Proffit v. Sorrell, 693 F. Supp. 435 (E.D. Va. 1988)

US District Court for the Eastern District of Virginia - 693 F. Supp. 435 (E.D. Va. 1988)
August 29, 1988

693 F. Supp. 435 (1988)

Nancy PROFFIT, et al., Plaintiffs,
Ray SORRELL, et al. Defendants.

Civ. A. No. 88-0059-R.

United States District Court, E.D. Virginia, Richmond Division.

August 29, 1988.

Martin Wegbreit, Client Centered Legal Services of Southwest Va., Inc., Castlewood, *436 Va., William L. Botts, III, Rappahannock Legal Services, Inc., Fredericksburg, Va., Jill A. Hanken, Va. Poverty Law Center, Richmond, Va., for plaintiffs.

Mary Sue Terry, Atty. Gen. of Virginia, Roger L. Chaffe, Pamela M. Reed, Virginia R. Manhard, Office of the Atty. Gen., G. Wingate Grant, Asst. U.S. Atty., U.S. Attorney's Office, Richmond, Va., for defendants.



RICHARD L. WILLIAMS, District Judge.

This matter is before the Court on the defendants' motion for judgment on the pleadings or, in the alternative, summary judgment, pursuant to Fed.Rule of Civ.P. 12(c) and 56(b) and the plaintiffs' motion for summary judgment pursuant to Fed.R. Civ.P. 56(a).

In this action Nancy Proffit, individually and on behalf of all others similarly situated, challenges the state and federal governments' application of Aid to Families with Dependent Children ("AFDC") statute's "lump sum" rule to the determination of Medicaid benefits for caretaker relatives. Under the lump sum rule, any lump sum received by the AFDC family is counted as income. The lump sum and other income is divided by an amount determined to be the family's "monthly standard of need." The resulting quotient represents the number of months of disqualification from AFDC benefits, and, under Virginia's rules, Medicaid benefits. The plaintiff contends that application of the lump sum rule to Medicaid benefits violates Title XIX of the Social Security Act, 42 U.S.C. §§ 1396, et seq, ("the Medicaid Act"). Consequently, she has sued for injunctive relief pursuant to 42 U.S.C. § 1983.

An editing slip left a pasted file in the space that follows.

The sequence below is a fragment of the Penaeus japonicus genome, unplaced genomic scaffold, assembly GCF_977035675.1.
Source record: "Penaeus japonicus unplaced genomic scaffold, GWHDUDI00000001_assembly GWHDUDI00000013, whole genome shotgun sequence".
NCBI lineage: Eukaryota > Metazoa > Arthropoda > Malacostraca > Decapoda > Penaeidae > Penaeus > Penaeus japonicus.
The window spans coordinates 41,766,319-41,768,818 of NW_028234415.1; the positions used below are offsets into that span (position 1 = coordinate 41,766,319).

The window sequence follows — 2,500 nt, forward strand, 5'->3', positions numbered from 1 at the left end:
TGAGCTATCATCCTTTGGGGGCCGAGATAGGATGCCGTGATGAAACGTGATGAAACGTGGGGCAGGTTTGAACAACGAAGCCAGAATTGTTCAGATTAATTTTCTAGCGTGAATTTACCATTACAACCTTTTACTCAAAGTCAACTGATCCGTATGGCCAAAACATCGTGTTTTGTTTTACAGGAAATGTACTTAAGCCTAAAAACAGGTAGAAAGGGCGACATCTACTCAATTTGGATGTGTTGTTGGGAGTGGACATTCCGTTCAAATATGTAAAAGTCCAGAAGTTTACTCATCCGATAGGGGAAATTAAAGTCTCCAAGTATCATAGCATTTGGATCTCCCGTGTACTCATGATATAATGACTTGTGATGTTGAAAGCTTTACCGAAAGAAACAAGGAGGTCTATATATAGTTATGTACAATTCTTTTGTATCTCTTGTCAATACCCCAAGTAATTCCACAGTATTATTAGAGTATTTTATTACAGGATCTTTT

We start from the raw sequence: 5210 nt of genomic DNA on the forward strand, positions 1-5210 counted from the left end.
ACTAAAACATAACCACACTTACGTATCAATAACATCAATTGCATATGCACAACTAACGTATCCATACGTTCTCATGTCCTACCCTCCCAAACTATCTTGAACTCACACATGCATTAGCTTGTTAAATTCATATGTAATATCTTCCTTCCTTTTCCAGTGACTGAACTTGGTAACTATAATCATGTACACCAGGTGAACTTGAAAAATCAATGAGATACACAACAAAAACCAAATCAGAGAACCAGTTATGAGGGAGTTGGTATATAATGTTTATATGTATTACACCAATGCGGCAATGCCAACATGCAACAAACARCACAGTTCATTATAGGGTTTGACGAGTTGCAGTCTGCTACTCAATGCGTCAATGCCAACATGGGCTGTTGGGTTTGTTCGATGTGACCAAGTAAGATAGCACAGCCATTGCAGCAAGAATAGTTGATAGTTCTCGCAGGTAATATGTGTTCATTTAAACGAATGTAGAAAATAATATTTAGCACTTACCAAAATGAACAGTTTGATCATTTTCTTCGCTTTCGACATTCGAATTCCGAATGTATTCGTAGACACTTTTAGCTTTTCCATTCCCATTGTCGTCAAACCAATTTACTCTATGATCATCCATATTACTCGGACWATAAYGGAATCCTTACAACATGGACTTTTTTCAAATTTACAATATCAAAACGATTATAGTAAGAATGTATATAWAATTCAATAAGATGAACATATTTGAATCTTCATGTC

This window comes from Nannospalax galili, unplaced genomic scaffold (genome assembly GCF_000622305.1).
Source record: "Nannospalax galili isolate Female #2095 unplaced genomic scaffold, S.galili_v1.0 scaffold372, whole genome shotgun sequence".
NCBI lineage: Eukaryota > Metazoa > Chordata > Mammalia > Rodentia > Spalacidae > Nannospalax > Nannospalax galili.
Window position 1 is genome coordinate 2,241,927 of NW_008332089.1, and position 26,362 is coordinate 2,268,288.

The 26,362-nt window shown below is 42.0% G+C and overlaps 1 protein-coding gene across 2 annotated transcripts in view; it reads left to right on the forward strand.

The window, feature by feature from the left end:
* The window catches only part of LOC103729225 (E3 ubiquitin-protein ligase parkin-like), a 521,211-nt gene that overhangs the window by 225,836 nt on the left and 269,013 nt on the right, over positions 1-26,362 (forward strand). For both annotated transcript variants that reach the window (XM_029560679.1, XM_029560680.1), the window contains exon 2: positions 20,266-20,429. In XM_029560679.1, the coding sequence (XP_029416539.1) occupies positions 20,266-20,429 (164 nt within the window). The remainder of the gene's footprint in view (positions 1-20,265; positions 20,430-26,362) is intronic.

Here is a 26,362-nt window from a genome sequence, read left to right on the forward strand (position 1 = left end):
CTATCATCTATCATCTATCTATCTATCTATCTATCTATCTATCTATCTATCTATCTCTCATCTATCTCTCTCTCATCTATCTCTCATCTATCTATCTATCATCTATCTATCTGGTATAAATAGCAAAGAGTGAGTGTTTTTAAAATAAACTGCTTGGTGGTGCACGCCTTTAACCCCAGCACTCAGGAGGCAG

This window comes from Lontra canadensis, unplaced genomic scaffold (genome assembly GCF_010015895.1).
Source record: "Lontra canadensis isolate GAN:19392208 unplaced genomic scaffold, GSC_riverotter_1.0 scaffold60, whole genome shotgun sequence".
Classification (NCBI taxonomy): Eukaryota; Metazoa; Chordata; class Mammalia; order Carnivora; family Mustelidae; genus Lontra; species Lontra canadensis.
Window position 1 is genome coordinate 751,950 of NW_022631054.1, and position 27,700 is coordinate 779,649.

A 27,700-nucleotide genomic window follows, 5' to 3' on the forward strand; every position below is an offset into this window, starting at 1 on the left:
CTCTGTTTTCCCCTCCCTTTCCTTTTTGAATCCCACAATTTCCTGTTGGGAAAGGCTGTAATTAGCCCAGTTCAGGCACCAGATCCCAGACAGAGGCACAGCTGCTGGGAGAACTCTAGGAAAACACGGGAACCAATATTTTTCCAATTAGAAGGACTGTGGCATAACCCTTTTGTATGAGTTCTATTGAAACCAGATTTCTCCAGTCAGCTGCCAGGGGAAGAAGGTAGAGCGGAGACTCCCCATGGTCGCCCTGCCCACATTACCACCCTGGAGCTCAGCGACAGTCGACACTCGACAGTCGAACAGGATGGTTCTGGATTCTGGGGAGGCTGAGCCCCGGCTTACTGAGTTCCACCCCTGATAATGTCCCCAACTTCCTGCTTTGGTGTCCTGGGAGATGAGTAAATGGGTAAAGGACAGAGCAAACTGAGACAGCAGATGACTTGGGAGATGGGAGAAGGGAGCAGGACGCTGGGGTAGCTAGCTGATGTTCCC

Upon agreement of the parties and the order of this Court, Caroline Sue Arwood has intervened on behalf of herself and the class of plaintiffs Ms. Proffit claims to represent. Ms. Proffit is barred by the two year statute of limitation in pursuing her claim. Consequently, she is dismissed as party to this action, and Ms. Arwood is substituted in her stead.

The facts in this matter are undisputed. In 1987, Caroline Arwood's daughter, Carmen Slate, received a lump sum of $14,000 in settlement of a personal injury lawsuit. This amount was deposited with the General Receiver of the Circuit Court of Washington County in trust for Carmen Slate until she reached the age of 18 or upon further order of the court. At the time of the settlement, Ms. Arwood and her daughter received AFDC and Medicaid benefits from the Russell County Department of Social Services, the amount of the AFDC being $207.00 per month.

In April 1987, Ms. Arwood requested $4,000 of the lump sum settlement and the Washington County Circuit Court disbursed that amount to her. She reported this amount to the Russell County Department of Social Services. The Russell County Department of Social Services informed Ms. Arwood that as a consequence of receipt of this sum, she and her family would be terminated from AFDC and Medicaid for a period of 17.46 months or from April 1987 through part of September 1988. By October 1987, however, Ms. Arwood and her family had spent the $4,000 on a 1981 Mercury Lynx, furniture, clothing, car insurance and title and tags, old debts and normal living expenses.

Ms. Arwood suffers from back, heart, and lung ailments, but has not sought medical care because she lacks the financial resources to pay for such services. Carmen Slate, however, can continue to receive Medicaid benefits. Under a provision that provides aid to "medically-needy, AFDC related" children, the State could determine that the child is eligible for benefits. 42 C.F.R. Part 435, Subpart D. Here, Ms. Arwood challenges her original exclusion from Medicaid benefits.